Florida secretary of state rejects hand recount results
Democrats to fight decision in court
TALLAHASSEE, Florida (CNN) -- Palm Beach County elections
officials are expected to meet on Thursday to discuss a course of action after Florida's secretary of state refused to extend their deadline for certifying votes.
Katherine Harris on Wednesday night denied the requests of
three counties seeking to extend the certification deadline
so they could conduct a manual recount of ballots cast in
last week's election.
She also denied a request to amend the vote count from a
fourth county in a request unrelated to the manual recount issue.
Democrats vowed to contest Harris' decision in court on Thursday morning.
Harris, acting in her role as the state's top election
official, said the reasons cited by Broward, Collier, Dade
and Palm Beach counties were insufficient to meet the
criteria of state law. (More on Katherine Harris)
The four counties submitted letters to Harris on Wednesday
afternoon, explaining why they believed changes should be
made to their vote tallies before the state certifies the
presidential ballot returns.
Collier's request -- citing 24 ballots "representing a cross
section of voters" that had not been removed from their
envelopes and counted -- was a surprise. Republican candidate
George W. Bush ran strong in Collier, but Democrat Al Gore
led in the other three counties.
Broward County, a Democratic stronghold, began a manual
recount Wednesday afternoon and continued it even after
Harris said she would not accept the new results.
Democrats: Decision 'rash and precipitous'
Denouncing Harris' decision as "a rash and precipitous
action," William Daley, chairman of the Gore campaign, vowed
to appeal it. Daley said the Gore side plans to go to court on Thursday to appeal the decision.
Lawyers are expected to return to Circuit Judge Terry Lewis
in Leon County, Florida, who ruled Tuesday that Harris had
the authority to ignore the adjusted returns, but could not
do so in an arbitrary manner.
The plaintiffs might argue this time that Harris abused her
discretion in rejecting all the reasons for recounting the
Harris said she expected to certify the final results of the
election on Saturday after overseas absentee ballots are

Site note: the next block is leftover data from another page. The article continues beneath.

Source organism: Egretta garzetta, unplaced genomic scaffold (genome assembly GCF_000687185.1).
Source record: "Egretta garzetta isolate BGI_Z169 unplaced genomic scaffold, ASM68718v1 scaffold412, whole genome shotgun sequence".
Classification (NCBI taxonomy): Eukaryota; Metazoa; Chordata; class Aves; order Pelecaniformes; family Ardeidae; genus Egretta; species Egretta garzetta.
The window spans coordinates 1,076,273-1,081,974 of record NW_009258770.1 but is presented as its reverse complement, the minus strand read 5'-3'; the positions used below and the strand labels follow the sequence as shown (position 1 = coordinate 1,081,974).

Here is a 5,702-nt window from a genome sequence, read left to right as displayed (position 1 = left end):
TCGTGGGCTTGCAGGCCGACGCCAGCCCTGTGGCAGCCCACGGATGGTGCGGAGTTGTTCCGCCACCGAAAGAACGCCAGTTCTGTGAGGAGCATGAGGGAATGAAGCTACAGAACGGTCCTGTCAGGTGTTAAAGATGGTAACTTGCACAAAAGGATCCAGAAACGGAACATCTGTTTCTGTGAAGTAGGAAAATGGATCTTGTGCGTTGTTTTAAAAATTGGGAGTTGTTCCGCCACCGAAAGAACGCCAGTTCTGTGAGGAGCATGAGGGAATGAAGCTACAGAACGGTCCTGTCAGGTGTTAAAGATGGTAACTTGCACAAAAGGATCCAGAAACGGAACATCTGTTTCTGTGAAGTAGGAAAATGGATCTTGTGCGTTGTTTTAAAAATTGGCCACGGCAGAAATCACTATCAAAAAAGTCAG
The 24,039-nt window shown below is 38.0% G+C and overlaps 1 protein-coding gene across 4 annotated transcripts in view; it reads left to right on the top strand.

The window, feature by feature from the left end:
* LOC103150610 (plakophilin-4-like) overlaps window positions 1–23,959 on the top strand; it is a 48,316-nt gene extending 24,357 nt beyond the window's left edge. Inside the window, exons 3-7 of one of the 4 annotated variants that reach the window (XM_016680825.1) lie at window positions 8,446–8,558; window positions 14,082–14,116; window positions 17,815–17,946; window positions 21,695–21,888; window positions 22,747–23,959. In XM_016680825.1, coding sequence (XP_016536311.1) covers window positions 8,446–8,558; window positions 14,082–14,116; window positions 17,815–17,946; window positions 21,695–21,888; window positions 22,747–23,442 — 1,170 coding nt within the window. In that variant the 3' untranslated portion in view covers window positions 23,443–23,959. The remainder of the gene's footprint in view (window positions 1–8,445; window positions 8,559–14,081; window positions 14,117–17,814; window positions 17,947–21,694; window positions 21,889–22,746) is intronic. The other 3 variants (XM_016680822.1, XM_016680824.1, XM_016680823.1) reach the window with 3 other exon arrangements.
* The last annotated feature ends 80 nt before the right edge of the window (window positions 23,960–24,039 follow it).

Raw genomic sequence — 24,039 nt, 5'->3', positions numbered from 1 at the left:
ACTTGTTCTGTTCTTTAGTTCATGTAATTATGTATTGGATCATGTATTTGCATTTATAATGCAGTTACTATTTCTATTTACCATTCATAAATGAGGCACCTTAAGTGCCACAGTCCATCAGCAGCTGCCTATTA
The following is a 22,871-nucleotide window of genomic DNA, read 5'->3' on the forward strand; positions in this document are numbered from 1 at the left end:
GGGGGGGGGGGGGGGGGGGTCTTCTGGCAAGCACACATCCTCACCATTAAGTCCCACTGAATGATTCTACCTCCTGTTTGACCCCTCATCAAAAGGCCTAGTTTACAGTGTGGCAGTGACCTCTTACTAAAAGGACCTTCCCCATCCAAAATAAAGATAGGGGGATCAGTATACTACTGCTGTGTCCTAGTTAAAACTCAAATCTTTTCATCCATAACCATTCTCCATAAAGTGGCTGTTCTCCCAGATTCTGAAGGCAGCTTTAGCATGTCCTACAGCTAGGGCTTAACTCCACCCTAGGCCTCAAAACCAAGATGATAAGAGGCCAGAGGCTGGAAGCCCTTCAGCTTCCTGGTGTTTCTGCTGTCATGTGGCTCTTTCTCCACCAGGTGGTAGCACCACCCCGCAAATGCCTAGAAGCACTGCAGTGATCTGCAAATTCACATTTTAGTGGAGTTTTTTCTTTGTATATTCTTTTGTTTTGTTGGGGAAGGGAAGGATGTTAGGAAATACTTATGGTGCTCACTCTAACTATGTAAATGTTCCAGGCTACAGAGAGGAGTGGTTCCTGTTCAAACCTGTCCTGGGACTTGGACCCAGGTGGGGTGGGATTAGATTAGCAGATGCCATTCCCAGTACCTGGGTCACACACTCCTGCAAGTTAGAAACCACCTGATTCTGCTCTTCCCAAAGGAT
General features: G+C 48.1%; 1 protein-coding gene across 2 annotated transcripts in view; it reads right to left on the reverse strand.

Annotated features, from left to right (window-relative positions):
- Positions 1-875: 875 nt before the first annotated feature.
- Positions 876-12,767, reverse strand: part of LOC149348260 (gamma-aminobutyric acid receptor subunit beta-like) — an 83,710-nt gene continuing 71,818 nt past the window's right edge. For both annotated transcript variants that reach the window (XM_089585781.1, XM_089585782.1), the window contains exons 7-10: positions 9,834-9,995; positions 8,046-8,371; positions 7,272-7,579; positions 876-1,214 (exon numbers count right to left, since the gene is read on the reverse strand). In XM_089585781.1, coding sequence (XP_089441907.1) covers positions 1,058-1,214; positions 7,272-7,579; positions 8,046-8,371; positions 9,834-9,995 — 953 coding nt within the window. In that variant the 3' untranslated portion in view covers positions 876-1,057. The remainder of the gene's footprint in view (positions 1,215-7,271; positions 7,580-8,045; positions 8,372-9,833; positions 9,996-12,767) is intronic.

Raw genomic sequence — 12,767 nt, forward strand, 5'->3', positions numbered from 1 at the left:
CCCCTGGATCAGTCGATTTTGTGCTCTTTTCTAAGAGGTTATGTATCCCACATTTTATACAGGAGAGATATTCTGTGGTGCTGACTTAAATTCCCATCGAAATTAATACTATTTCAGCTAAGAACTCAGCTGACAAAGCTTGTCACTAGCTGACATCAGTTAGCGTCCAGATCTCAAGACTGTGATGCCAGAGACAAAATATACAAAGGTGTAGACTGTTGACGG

counted. In announcing receipt of election results on
Tuesday, Harris' tally had Bush leading Gore by 300 votes.
Earlier Wednesday, the Florida Supreme Court denied a request
from Harris to stop the hand recounts. The justices also
denied Harris' request to move all lawsuits regarding the
election to state court in Leon County.
Both of Harris' requests were supported by the Bush campaign.
A spokesman for the court said that by denying, rather than
dismissing, Harris' request, the court left open her option
to take up the issue in a lower court.
The Florida Supreme Court granted requests by Broward County, Bush, Gore and the Florida Democratic Executive Committee to intervene in the Palm Beach County Canvassing Board's petition seeking clarification on whether it can continue with the hand recount of ballots.
Harris and Florida Attorney General Bob Butterworth had given conflicting opinions to the counties on the hand count issue. Butterworth is a Democrat and chairman of Gore's campaign in Florida. Harris, a Republican, co-chaired Bush's Florida campaign.
The Florida Supreme Court requested that Harris, Butterworth and any intervenors file written responses by 9 a.m. EST Thursday. Palm Beach County and any intervenors are asked to submit responses by noon Thursday.
In a sign of the political polarization caused by the
election stalemate, U.S. Senate Minority Leader Tom Daschle
said Harris should recuse herself from recount-related
issues. Dashchle told CNN the Florida secretary of state's
strong public support for Bush damages her credibility.
"I wonder if it may not be time to recuse herself," Daschle,
D-South Dakota, said in Washington. "Obviously, there's a
perception problem here."
Harris co-chaired Bush's state campaign
Harris, 43, is a former real estate broker from Key West,
Florida. She also is a staunch Republican who took time out
from official duties last winter to campaign for Bush in New
Hampshire, according to a report in the Washington Post.
Harris also served as co-chairwoman of Bush's Florida
campaign and was a delegate to last summer's GOP national
convention in Philadelphia, Pennsylvania.
She first took office January 1999 for a four-year term. Her
position as secretary of state is due to be eliminated in
January 2003 because of amendments to Florida's constitution.
In 1994, Harris ran for and won a seat in Florida's Senate,
representing the Sarasota area.
Harris is reported to have a net worth of $6 million and
comes from a powerful and wealthy Florida family, according
to the Washington Post. Her grandfather, cattle and citrus
magnate Ben Hill Griffin, also served in Florida's
legislature, the Post reported.